It's all speculation at this point, but versatile veterans who could fit the bill include Pittsburgh's Brandon Inge and Cleveland's Ryan Raburn, who could become available if their teams drop out of contention as the season wears on.
Trade winds will continue to swirl around Justin Morneau.
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Phil Mackey of ESPN 1500 AM in Minneapolis believes that the return that Minnesota would receive by trading Justin Morneau wouldn't be anything "significant" unless the former AL MVP improves his numbers.
He's got a point, as Morneau sits with a rather pedestrian .253/.309/.379 slash line, two home runs and 11 RBI through the first 22 games of the season.
Yet Morneau remains one of, if not, Minnesota's most valuable trade chip.
A free agent after the season, Morneau is sure to draw interest from teams who are looking for either an upgrade at first base (Texas, perhaps), an upgrade at designated hitter or a veteran bat to bring off of the bench.
While the rumor mill has been relatively silent on the Twins and Morneau, expect things to heat up as the trade deadline nears.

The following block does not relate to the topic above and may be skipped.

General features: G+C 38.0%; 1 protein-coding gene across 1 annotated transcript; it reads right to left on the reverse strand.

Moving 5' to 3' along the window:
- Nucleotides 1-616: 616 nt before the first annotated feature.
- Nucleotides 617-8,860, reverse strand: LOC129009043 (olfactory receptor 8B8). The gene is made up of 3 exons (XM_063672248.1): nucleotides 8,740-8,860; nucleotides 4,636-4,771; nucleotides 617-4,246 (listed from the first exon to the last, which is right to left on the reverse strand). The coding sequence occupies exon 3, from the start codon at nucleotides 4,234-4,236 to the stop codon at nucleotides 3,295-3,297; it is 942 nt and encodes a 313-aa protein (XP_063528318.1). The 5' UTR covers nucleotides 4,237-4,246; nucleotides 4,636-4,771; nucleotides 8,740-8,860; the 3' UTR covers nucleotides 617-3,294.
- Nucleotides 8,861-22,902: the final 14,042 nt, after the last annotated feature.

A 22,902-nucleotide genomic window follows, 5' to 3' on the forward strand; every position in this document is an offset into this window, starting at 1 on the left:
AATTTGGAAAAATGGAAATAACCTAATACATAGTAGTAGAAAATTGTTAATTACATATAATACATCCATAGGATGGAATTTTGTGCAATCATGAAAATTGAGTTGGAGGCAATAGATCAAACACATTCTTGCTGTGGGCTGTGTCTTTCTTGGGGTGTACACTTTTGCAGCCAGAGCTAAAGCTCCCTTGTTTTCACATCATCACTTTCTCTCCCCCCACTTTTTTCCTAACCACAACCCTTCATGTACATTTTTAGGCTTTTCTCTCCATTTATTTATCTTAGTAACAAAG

New York Mets
Collin Cowgill has been a disappointment in Flushing.
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While the Mets will have significant payroll flexibility following the 2013 season, that does nothing to help this year's club try and get back into the playoff discussion in the National League.
Outside of Matt Harvey and Jon Niese, the starting rotation has been mediocre. The team's bullpen remains a mess, despite the additions of veterans like Scott Atchison and Brandon Lyon, and the team's outfield is just as questionable as it was a year ago.
There's no way that the Mets would consider moving their top prospects, namely catcher Travis d'Arnaud (currently injured with a fractured foot) or starter Zack Wheeler, so there's a legitimate question of what the team could offer as it tries to plug the many cracks that are becoming evident in their armor.
GM Sandy Alderson has been non-committal on promoting Wheeler to bolster the rotation, and he's been essentially silent when it comes to bringing in help from outside the organization. To say that things have been quiet when it comes to the Mets and the rumor mill would be an understatement.
New York Yankees
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The Yankees continue to look into adding inexpensive pieces as they try and hold things together until their injured stars return, according to Andy McCullough of the Newark Star-Ledger: